Tuesday, July 24, 2018

Aliens Welcome

Ephesians 2:11-22
16th Sunday in Ordinary Time

I am, as many of you may know, an alien.  For those who didn’t know, well now you know.  Of course, I’m not admitting that I’m from outer space; I would never admit to being from outer space.  What I mean is that I am originally from somewhere else; like a lot of you are.  As I like to say when people find out I was raised in southern California: “You’ve got to be from somewhere.”  

That’s actually one of the many things I like about this town: almost everyone is an alien from somewhere else, just like me.  Being a pastor can sometimes be a bit alienating (pun intended).  I really came to realize that in my former call.  Del Norte was a fine place to live, but I would have always been an outsider there.  Had I lived the rest of my life there, I would still have been from somewhere else.  They weren’t mean about it and they certainly didn’t treat me differently on purpose, but almost everyone else was from there.  

One of the great things about Bayfield, for me at least, is that most folks here are aliens just like me.  Now, if you are from Bayfield, you might have a different attitude about it; you might feel a bit invaded by all of us aliens.  I mean, I hope not; I hope we make your lives better; I hope the rich cultures of places like California and Texas enrich your existence.  And hopefully, on a more spiritual level, we might be a good reminder to you that we were all aliens once; at least when it comes to our relationship with God.  Without the grace of God in Jesus, who has torn down the wall dividing us from God and one another, we would still be far off.  I would hope that we here would remind one another that here everyone is welcome; that here, we embrace and live out God’s new reality; that although we may all be from somewhere, our new reality is that we are all now citizens of heaven; and together, we are formed into the very dwelling place of God.  

We continue today in our brief series into the first part of the Book of Ephesians.  As I mentioned last week, I feel this book is important for us to look at right now for a couple of reasons: first, Paul’s letter to the Ephesians seems to just be instructions to a church just trying to be the church.  There is no false teachings to be corrected, there is no schism to be healed.  Unlike most of Paul’s other letters, this church is not in crisis.  It is a church a lot like ours: trying to be the church that Jesus intends for us to be.  

Which leads to the other reason why this letter is so important for us right now: what Paul meant by the word “church” is not entirely the same thing that we might mean.  In fact, if we were we to talk to Paul about the church in Bayfield (or, “churches” really) it would probably make him very confused.  We might talk of the Catholic church, or the Baptist church, or the Foursquare church, or the several Churches of Christ; we could give detailed directions for how to get to each one, and Paul would stare at us dumbfounded.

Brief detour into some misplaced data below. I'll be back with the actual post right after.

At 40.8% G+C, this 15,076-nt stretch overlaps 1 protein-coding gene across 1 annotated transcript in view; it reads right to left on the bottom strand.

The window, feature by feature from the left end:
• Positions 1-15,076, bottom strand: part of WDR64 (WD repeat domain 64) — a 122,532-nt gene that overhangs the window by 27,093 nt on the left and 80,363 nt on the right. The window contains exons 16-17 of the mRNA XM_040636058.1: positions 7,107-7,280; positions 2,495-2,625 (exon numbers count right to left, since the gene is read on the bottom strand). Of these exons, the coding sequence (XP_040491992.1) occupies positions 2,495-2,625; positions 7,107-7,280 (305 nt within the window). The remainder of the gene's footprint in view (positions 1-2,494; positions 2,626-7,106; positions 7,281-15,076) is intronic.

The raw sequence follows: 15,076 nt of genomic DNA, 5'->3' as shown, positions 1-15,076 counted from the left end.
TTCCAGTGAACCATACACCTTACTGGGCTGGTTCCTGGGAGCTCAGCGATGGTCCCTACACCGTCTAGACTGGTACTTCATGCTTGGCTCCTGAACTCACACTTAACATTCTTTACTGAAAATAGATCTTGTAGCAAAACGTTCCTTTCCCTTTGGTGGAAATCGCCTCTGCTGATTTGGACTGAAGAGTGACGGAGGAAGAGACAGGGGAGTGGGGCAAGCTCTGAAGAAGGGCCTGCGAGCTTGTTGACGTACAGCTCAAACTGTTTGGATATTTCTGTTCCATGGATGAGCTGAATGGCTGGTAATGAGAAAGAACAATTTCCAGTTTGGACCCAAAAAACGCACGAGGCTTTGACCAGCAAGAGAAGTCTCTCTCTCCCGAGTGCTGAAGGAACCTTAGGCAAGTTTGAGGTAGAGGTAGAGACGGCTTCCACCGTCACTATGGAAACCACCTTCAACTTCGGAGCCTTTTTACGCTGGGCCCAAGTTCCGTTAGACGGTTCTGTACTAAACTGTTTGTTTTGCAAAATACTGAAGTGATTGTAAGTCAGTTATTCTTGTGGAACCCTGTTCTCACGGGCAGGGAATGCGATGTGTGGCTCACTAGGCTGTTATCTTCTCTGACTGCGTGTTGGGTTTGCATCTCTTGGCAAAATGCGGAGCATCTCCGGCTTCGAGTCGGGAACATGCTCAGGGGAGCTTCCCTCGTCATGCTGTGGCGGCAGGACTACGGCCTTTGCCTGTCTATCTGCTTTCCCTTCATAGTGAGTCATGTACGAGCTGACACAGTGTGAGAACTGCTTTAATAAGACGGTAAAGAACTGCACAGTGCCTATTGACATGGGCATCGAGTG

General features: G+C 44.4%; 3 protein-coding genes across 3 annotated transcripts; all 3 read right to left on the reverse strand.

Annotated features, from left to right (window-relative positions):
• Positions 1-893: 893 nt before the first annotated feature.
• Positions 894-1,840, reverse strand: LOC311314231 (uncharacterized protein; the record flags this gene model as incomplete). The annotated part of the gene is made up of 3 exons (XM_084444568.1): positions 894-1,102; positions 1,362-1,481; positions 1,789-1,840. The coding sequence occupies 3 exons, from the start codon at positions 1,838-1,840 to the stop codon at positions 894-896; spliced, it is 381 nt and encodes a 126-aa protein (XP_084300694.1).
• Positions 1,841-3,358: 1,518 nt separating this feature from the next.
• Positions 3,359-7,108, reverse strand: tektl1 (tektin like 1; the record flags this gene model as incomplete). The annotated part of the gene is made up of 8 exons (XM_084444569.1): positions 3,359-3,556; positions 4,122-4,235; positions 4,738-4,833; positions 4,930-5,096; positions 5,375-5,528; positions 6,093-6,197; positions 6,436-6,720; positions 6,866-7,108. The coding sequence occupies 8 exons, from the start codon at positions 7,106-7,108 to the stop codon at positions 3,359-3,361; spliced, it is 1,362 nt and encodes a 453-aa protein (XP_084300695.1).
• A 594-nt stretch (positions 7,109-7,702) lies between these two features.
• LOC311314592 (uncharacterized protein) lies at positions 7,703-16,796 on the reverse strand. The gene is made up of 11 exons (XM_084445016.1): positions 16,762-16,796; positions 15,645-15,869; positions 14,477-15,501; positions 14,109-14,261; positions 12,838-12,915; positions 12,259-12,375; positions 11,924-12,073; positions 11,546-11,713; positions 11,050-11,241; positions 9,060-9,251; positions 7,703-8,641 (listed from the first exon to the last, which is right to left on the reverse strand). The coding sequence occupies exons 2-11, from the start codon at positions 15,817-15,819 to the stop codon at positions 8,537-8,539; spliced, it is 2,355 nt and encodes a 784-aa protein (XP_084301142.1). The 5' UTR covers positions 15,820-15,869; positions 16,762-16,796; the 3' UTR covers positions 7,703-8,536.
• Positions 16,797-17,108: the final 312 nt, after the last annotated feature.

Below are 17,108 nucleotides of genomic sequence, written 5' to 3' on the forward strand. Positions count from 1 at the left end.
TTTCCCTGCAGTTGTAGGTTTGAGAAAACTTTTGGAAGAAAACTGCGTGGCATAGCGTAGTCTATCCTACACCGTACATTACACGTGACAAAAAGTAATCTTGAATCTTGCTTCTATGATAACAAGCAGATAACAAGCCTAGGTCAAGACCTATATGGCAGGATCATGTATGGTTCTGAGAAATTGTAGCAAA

The church that Paul wrote to in Ephesus was not a place it was a people.  The church Paul wrote to was not yet an institution, it was not yet even an organized religion, really; it was simply a movement.  It was the Good News of a Risen Savior, taking hold of hearts and lives and changing the world, one heart and life at a time.  Before it became buildings and budgets, the church was what Jesus left it to be: people simply called to seek and serve Jesus.  This is the church we strive to be.  This is the church our world needs us to be.  

So to help us better understand what it means to be this church, today Paul points out the elephant in the Ephesian’s room, as it were.  It was an elephant that showed up in a lot of the rooms the early church met in.  Although it does not seem to be an elephant that was causing many problems in Ephesus, it often did elsewhere.  That elephant was, of course, the friction that came with being a church of cultural differences.  As you know, church was born out of the Jewish faith, through Jewish people, and at first, with Jewish practices.  And you also know, it very quickly did not stay that way.  The message of hope, proclaimed of a Risen Savior, very quickly also took hold in the lives of non-Jewish people.  By the Holy Spirit, the message of Salvation quickly moved throughout the known world.  So the early church quickly had to figure out how all of these diverse, alien people fit together in what God was doing in the world.  Well it turns out, what God was doing, was what God had always been doing.